TV: I just came across “The Racist Sandwich,” which is based in Portland, Oregon. It’s a podcast with chef Soleil Ho and journalist Zahir Janmohamed. In it, they talk to chefs and foodies of color about food and the politics of race, class, and gender. Also, their logo, an angry yet endearing burger, totally caught my attention.
AF: Podcast One’s “Bret Easton Ellis” series. I came across it because of my interest in his books. The podcast is an in-depth pop culture discussion about creative complexities that writers, directors, actors, and musicians have to face, given the current social climate.
What do you think about it?
KK: Well, I’ve only listened to one episode of “Longform” (the “S-Town” one, duh), but I’m realizing that my reading interests skew towards fiction, so Longform will be a great overcorrection as I get more invested in non-fiction writing and audio outside of work.
TV: I think it’s a rare and an insightful listen for folks working with food and foodies, like myself. I have only heard one episode so far but it has made me ponder the ways in which the food industry privileges certain people and particular taste over others. What’s up with that?!
AF: So far it’s interesting, but sometimes I wish they would go a little deeper.
What’s the best piece of advice you’ve ever heard?
KK: My film professor in college told us in class one day, “How do you know what you think about something if you haven’t written about it yet?” I wrote it down in capital letters in my notebook and haven’t looked back; it’s been an instrumental piece of advice to remember whenever I tackle a blog post about what I’m consuming in pop culture. I think by writing.
TV: One piece of advice that always seems to stick with me comes from my dad. He tells me this in Vietnamese all the time: “You can’t do anything unless you are healthy so you must put your health first.” Thus, with all my projects and travels, I try my best to remember my dad’s advice to put self-care first.
AF: “Just keep it at 100% and the universe will return it to you—even if humans don’t.”
Whom have you always wanted to interview?
KK: Hands down, Richard Linklater. The complex humanity he instills in his characters and the careful consideration of time in all his movies are remarkable. From the real-time aspect of the Before series to his most recent, methodical character study Everybody Wants Some, I just want to know how his brain works. And his next film is based on a Reply All episode! Win.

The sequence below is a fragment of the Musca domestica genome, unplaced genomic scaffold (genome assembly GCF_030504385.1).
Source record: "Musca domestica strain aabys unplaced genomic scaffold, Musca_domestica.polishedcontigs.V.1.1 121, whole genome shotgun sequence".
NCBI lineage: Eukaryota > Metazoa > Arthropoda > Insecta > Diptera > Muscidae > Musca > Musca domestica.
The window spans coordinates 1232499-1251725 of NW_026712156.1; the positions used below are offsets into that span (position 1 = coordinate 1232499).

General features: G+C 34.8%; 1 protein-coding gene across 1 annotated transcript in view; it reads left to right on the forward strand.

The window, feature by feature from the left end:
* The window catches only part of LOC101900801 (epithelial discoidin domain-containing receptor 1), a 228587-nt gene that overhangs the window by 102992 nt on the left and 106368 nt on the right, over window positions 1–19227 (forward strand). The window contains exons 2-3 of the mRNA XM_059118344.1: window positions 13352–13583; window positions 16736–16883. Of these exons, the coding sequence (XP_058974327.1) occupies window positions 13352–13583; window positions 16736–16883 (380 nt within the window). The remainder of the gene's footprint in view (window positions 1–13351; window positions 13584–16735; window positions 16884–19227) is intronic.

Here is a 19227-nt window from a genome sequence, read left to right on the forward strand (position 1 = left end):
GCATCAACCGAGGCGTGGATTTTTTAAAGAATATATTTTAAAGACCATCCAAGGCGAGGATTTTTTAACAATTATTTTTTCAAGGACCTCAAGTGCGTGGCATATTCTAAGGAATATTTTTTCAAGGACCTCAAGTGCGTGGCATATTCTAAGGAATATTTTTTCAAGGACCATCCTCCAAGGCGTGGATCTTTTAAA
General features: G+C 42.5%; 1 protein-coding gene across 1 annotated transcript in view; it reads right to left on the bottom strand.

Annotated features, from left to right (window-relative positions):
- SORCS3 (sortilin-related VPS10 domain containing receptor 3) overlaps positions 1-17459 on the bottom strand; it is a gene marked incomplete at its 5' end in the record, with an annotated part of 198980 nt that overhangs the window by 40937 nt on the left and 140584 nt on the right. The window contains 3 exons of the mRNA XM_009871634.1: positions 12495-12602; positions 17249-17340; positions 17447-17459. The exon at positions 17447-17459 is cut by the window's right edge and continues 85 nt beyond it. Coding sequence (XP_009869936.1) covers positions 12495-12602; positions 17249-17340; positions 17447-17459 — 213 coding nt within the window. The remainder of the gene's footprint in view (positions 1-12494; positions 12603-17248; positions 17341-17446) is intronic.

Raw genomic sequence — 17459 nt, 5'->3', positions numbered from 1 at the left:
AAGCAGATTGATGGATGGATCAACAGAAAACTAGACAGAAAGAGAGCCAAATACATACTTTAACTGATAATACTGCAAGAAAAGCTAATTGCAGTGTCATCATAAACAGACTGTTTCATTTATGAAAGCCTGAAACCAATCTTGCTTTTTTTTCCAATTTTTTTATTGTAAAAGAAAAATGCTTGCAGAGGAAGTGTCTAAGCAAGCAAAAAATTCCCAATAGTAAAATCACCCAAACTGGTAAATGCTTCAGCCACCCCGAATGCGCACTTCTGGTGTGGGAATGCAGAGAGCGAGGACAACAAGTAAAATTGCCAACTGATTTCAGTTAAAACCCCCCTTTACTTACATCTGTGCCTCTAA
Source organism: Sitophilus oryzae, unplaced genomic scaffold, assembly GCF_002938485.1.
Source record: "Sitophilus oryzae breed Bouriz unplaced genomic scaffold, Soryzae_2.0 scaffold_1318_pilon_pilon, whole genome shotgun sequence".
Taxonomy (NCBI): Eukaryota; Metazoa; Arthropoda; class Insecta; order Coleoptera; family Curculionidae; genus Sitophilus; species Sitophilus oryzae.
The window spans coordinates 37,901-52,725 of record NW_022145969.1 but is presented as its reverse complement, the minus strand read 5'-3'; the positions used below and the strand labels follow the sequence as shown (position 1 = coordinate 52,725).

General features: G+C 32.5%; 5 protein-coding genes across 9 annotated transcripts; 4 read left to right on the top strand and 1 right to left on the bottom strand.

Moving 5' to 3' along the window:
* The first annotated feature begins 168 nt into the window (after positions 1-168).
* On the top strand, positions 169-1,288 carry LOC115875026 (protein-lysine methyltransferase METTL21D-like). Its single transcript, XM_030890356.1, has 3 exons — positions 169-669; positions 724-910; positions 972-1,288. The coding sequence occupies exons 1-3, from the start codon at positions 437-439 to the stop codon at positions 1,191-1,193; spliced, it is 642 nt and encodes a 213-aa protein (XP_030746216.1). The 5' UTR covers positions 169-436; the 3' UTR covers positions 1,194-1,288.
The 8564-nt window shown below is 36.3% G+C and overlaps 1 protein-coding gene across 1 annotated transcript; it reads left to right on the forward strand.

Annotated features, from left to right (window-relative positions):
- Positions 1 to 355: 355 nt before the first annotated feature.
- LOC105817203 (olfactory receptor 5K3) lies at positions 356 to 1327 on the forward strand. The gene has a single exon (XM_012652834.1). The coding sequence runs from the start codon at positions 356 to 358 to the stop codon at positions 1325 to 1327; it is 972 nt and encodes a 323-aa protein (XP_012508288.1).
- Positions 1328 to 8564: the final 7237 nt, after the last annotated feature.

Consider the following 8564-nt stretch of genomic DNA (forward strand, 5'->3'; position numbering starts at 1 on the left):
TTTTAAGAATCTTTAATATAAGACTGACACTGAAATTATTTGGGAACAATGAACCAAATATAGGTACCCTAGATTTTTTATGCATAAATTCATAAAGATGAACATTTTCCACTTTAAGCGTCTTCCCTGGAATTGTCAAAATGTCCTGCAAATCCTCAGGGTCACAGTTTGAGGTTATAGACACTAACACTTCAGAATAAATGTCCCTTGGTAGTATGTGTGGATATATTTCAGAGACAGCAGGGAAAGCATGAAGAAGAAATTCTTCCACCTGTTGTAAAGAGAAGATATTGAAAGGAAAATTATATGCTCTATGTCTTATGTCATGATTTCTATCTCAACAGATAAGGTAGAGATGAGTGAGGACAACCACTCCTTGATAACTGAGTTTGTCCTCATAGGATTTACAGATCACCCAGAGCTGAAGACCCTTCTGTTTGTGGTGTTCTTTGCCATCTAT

TV: My ancestors.
AF: Dominic Dunne, who was a producer, writer and investigative journalist. He led a fascinating life. Unfortunately he passed away in 2009.
What’s the last place you traveled to and how was your trip?
KK: The week before I started at AIR, I went to Portland, Oregon with my sister and her boyfriend and I loved it! The highlights: Four different donut shops tested, four overwhelming hours spent at Powell’s book shop, four turbulent hours on the plane heading home, and the single best Lyft driver I’ve ever had, who clued me into the queer scene in PDX.
TV: I visited Valencia, Spain right before I started working at AIR to attend the Internet Freedom Festival (IFF). It was a pretty amazing opportunity to meet so many innovative people and groups working to bridge the gap of accessibility and human rights in the digital realm. I also got to present work with my Loa global team on storytelling and audio production through podcasting for activists while eating lots of yummy paellas!
AF: Seacoast, New Hampshire. It was a very long time ago.
What advice would you give yourself five years ago if you could go back in time?
KK: I’d definitely tell myself to chill out. I was racing through life, thinking that exposure to culture and overstimulation would make me wise, but I think I missed out on some finer moments by rushing. Now I’m trying to dig in and embrace the moments of calm to see what self-reflection results from them.
TV: I would remind myself of Robert Frost’s poignant quote: “In three words I can sum up everything I’ve learned about life: It goes on.” Don’t be afraid to make mistakes (otherwise known as learning experiences) and understand that not everything revolves around you. Life does go on and all truly passes.
AF: This is all temporary.
To find out more about the changes taking place at AIR headquarters, read this article on Current.